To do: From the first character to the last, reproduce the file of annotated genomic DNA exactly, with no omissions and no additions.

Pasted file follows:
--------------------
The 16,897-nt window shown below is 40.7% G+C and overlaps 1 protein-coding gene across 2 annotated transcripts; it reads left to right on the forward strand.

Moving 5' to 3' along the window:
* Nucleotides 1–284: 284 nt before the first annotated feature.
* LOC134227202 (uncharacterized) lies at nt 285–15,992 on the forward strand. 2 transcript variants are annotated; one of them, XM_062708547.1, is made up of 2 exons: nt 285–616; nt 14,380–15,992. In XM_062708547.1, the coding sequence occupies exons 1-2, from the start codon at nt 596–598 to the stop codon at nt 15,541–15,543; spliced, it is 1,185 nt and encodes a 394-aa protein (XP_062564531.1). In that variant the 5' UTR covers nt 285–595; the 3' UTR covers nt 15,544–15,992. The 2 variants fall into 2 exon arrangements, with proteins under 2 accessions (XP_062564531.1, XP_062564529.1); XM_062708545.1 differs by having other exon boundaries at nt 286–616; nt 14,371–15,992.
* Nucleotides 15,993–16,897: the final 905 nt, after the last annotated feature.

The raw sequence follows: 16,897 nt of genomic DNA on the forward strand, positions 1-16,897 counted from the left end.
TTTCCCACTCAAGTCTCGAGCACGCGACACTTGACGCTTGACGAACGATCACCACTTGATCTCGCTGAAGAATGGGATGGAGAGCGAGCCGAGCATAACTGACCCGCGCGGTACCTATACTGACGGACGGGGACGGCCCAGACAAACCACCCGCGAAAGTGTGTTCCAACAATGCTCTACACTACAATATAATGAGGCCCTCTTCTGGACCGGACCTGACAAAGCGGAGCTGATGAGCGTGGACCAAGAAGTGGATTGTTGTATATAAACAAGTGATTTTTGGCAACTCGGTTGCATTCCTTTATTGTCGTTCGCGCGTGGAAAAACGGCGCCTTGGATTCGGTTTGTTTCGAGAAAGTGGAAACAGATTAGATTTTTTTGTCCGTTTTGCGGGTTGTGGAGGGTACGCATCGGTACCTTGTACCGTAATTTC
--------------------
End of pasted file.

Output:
The 16,897-nt window shown below is 40.7% G+C and overlaps 1 protein-coding gene across 2 annotated transcripts; it reads left to right on the forward strand.

Moving 5' to 3' along the window:
* Nucleotides 1–284: 284 nt before the first annotated feature.
* LOC134227202 (uncharacterized) lies at nt 285–15,992 on the forward strand. 2 transcript variants are annotated; one of them, XM_062708547.1, is made up of 2 exons: nt 285–616; nt 14,380–15,992. In XM_062708547.1, the coding sequence occupies exons 1-2, from the start codon at nt 596–598 to the stop codon at nt 15,541–15,543; spliced, it is 1,185 nt and encodes a 394-aa protein (XP_062564531.1). In that variant the 5' UTR covers nt 285–595; the 3' UTR covers nt 15,544–15,992. The 2 variants fall into 2 exon arrangements, with proteins under 2 accessions (XP_062564531.1, XP_062564529.1); XM_062708545.1 differs by having other exon boundaries at nt 286–616; nt 14,371–15,992.
* Nucleotides 15,993–16,897: the final 905 nt, after the last annotated feature.

The raw sequence follows: 16,897 nt of genomic DNA on the forward strand, positions 1-16,897 counted from the left end.
TTTCCCACTCAAGTCTCGAGCACGCGACACTTGACGCTTGACGAACGATCACCACTTGATCTCGCTGAAGAATGGGATGGAGAGCGAGCCGAGCATAACTGACCCGCGCGGTACCTATACTGACGGACGGGGACGGCCCAGACAAACCACCCGCGAAAGTGTGTTCCAACAATGCTCTACACTACAATATAATGAGGCCCTCTTCTGGACCGGACCTGACAAAGCGGAGCTGATGAGCGTGGACCAAGAAGTGGATTGTTGTATATAAACAAGTGATTTTTGGCAACTCGGTTGCATTCCTTTATTGTCGTTCGCGCGTGGAAAAACGGCGCCTTGGATTCGGTTTGTTTCGAGAAAGTGGAAACAGATTAGATTTTTTTGTCCGTTTTGCGGGTTGTGGAGGGTACGCATCGGTACCTTGTACCGTAATTTC